Wire recording (telegraphing) was demonstrated in 1890 but never caught on, it's frequency range was telephonic (400-3000Hz) even for the modern units which suffered from the same fundamental issues of dropouts as the wire did not set always the same way on the spools/reels, the high linear speed caused the wire to break, complex electro mechanically, etc.
But it was used in telephony as repeater, telephone tapping, and lot by the military and various spying agencies.

"Portable" 30's-40's units:
Image

But wire was not suitable even for those days' AM radio broadcasting which used transcription discs.

The antique types are hard to come by while the modern ones are very cheap on eBay starting from $100+ depending on condition/completeness.

Image

However, the wire evolved into "wire tape" providing broadcast acceptable quality like this massive Marconi-Stille set up in 1935 for the BBC Radio, apparently the first broadcast using magnetic wire/tape.
Here are some specs:
freq. response 50-6000Hz, tape width 3mm x 0.08mm thick, running at 90mtrs/minute, half an hour required 2900mtrs weighing some 30 kilos & the machine 1000kgs.
Amazing, all that plus more in an iPhone in 80 years

Image

and a Kraftwerk Ancestor operating it:

Image

And a "block diagram" of what made it tick Very Happy

Image

Crude n' rude but wire led to metal tape then to the magnetic plastic tape still in use today Laughing

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PostPosted: Sat Feb 15, 2014 10:59 am    (No subject) Reply with quoteBack to top

Elcaset was one of Sony's many attempts to "take over the world"
by having evryone move to a format that was proprietary to Sony.
The reason it failed was that the big record companies (EMI, Philips, Polydor)
would not sign in to a format that belonged to someone else (who was not
prepared to share it).
If you remember the reason that VHS won was because JVC gave it to public.

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PostPosted: Sat Feb 15, 2014 12:38 pm    (No subject) Reply with quoteBack to top

« ambientlive » wrote:
Elcaset was one of Sony's many attempts to "take over the world"
by having evryone move to a format that was proprietary to Sony.
The reason it failed was that the big record companies (EMI, Philips, Polydor)
would not sign in to a format that belonged to someone else (who was not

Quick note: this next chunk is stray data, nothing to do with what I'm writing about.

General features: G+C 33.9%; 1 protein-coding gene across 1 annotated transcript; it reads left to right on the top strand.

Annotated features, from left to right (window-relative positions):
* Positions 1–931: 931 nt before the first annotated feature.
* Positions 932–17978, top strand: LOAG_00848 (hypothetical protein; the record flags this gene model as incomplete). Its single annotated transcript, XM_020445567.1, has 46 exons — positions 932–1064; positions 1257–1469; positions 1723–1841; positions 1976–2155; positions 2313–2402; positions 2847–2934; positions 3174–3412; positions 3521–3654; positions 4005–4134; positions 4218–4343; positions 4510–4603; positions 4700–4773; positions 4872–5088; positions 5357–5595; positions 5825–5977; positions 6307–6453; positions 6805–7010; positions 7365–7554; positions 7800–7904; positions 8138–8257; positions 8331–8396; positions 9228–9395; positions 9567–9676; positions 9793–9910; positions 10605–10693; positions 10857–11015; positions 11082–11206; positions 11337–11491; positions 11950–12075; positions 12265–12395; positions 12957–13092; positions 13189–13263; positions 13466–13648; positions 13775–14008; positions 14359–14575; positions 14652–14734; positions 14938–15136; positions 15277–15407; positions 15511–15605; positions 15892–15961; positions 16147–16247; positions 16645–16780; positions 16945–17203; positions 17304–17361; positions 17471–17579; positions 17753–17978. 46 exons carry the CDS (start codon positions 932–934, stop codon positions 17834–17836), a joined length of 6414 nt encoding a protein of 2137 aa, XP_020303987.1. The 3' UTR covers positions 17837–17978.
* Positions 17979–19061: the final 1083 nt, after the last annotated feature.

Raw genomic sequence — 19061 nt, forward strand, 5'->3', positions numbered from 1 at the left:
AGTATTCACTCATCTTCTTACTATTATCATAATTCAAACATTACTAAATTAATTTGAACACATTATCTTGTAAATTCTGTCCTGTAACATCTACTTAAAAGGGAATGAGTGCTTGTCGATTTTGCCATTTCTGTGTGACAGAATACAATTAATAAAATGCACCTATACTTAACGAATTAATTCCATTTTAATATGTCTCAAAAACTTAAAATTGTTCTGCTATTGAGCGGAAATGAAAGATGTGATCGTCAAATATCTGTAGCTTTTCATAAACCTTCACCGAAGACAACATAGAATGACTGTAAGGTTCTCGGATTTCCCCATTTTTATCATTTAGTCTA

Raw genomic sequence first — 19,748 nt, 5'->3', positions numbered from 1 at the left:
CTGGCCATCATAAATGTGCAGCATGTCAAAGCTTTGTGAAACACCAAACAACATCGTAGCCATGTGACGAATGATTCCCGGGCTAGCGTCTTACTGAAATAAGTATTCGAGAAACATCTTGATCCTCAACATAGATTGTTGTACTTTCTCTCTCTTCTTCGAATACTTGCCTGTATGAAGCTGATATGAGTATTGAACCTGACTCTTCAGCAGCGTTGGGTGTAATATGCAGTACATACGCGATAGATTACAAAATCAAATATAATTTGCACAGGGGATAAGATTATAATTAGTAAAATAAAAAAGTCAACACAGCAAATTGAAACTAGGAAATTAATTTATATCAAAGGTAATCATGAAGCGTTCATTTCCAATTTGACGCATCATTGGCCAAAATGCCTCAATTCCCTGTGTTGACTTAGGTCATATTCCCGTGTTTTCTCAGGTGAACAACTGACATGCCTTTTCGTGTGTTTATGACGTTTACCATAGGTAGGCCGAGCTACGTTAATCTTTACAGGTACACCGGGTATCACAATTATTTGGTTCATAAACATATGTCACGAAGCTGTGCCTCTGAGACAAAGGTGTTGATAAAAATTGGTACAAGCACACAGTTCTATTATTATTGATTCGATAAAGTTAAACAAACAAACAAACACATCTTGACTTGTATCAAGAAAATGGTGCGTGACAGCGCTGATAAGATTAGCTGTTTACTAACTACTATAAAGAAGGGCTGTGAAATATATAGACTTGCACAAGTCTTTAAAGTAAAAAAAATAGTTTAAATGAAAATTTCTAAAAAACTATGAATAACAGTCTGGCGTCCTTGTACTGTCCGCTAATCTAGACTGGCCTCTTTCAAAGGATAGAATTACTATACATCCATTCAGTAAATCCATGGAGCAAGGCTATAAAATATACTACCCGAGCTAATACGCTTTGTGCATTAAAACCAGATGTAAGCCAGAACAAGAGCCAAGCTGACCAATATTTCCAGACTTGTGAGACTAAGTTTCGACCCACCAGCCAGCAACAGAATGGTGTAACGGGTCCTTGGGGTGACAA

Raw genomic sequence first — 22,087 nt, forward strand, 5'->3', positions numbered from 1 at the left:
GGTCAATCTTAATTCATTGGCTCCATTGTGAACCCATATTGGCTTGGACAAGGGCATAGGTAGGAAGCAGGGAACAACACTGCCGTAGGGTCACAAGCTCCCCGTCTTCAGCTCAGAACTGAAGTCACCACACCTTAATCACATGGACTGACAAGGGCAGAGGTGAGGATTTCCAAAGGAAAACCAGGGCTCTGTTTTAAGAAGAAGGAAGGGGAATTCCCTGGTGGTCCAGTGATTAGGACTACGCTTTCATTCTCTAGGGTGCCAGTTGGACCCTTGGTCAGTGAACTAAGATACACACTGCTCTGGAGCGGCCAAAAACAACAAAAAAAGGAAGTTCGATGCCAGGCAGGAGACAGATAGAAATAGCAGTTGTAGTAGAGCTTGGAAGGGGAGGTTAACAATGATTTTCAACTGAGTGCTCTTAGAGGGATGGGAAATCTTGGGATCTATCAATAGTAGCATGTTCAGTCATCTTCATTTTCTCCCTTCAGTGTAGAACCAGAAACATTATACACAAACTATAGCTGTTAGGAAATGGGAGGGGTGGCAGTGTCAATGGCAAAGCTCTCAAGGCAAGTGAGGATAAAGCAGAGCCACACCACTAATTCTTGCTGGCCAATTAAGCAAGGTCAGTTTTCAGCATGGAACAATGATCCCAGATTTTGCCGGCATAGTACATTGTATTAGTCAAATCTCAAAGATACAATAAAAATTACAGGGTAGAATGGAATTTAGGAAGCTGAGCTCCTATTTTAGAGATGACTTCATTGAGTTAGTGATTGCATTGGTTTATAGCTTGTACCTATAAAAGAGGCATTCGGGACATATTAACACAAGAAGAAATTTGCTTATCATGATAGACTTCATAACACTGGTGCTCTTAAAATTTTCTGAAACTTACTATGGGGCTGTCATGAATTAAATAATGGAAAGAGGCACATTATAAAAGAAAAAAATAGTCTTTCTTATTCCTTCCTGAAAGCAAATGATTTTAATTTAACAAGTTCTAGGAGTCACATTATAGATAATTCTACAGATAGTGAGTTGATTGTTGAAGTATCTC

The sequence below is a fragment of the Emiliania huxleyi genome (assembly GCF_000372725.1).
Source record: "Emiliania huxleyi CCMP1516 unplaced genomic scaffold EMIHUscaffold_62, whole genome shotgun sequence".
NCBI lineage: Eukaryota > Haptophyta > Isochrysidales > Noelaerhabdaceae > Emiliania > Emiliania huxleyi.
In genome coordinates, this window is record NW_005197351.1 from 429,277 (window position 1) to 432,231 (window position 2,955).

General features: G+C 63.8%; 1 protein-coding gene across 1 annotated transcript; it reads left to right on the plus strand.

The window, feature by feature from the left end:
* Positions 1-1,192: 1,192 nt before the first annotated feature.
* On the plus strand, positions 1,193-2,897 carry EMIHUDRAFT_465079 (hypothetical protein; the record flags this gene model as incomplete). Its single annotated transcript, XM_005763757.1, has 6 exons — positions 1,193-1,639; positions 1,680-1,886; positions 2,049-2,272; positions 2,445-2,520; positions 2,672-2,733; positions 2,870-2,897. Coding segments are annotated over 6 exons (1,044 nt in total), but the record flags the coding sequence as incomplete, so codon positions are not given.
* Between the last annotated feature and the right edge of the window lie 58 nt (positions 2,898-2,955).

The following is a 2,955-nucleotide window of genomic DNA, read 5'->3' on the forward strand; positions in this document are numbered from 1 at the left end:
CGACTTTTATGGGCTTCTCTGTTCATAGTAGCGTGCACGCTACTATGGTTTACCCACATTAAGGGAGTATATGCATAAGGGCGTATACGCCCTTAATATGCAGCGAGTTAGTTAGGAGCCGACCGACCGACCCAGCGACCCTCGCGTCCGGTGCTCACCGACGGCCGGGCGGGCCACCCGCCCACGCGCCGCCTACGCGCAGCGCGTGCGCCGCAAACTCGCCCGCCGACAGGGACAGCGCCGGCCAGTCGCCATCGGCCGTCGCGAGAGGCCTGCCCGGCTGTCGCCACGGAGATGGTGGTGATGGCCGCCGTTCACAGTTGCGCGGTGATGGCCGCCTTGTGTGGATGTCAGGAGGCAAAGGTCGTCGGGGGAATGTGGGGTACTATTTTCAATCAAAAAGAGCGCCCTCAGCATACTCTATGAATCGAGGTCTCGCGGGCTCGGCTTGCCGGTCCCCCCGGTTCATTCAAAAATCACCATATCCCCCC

prepared to share it).
If you remember the reason that VHS won was because JVC gave it to public.


I remember them all Laughing but the Philips compact cassette was established and killed of the other established 8 track tape too.
I have not seen any prerecorded Elcasets other than the demo and the only other deck I ever saw was from Technics.

Sony was stubborn in their format war dominance learning slowly from the past but they did eventually in a pretty devious way, read lower down.

Sony & Philips cooperated successfully to bring us the CD in 1982/83 yet in 1987 they were fighting over new digital tape formats:
Philips' DCC (Digital Compact Cassette) vs. Sony's DAT, both failed the consumer market. DAT found it's way as the new must have Studio/field digital recorder (favorite amongst Rap producers as in the US you could buy car DAT's) and the DCC just vanished. Ultimately any tape was still a fragile tape.

Sony then brought out the MD (mini disc) which killed off the old cassette, I loved the MD, had portables, in car, deck, as the MD was a small RW CD it only held 140MB so they came up with the ATRAC compression way before mp3 was even thought of. Then the computer industry introduced the CDr which killed them all.

Sony's Beta was superior but JVC cornered the market, even gave for free duplicating equipment to studios while Sony charged half a million bucks for a rack wall of duplicators....
All JVC had to do is wait for Sony to come up with some new feature and introduce it in their VHS Laughing

But Sony finally learnt something for the Bluray, and deviously as mentioned above because by then they bought Columbia studios controlling films and music, and the very popular Sony PS console was upgraded with a Bluray driver and they hit the market from all directions.

The rival HD-DVD format did not stand a chance as Toshiba & NEC did not have any of those advantages and could only rely on studios to adopt their system, some did adopt both formats for a while but abandoned the HD-DVD when Warner Bros. decided to drop the format in 2008.

VHS won as the consumer did not care about detailed technicalities and Sony started making VHS machines and the innocent bystander Philips/Grundig Video2000 vanished by default.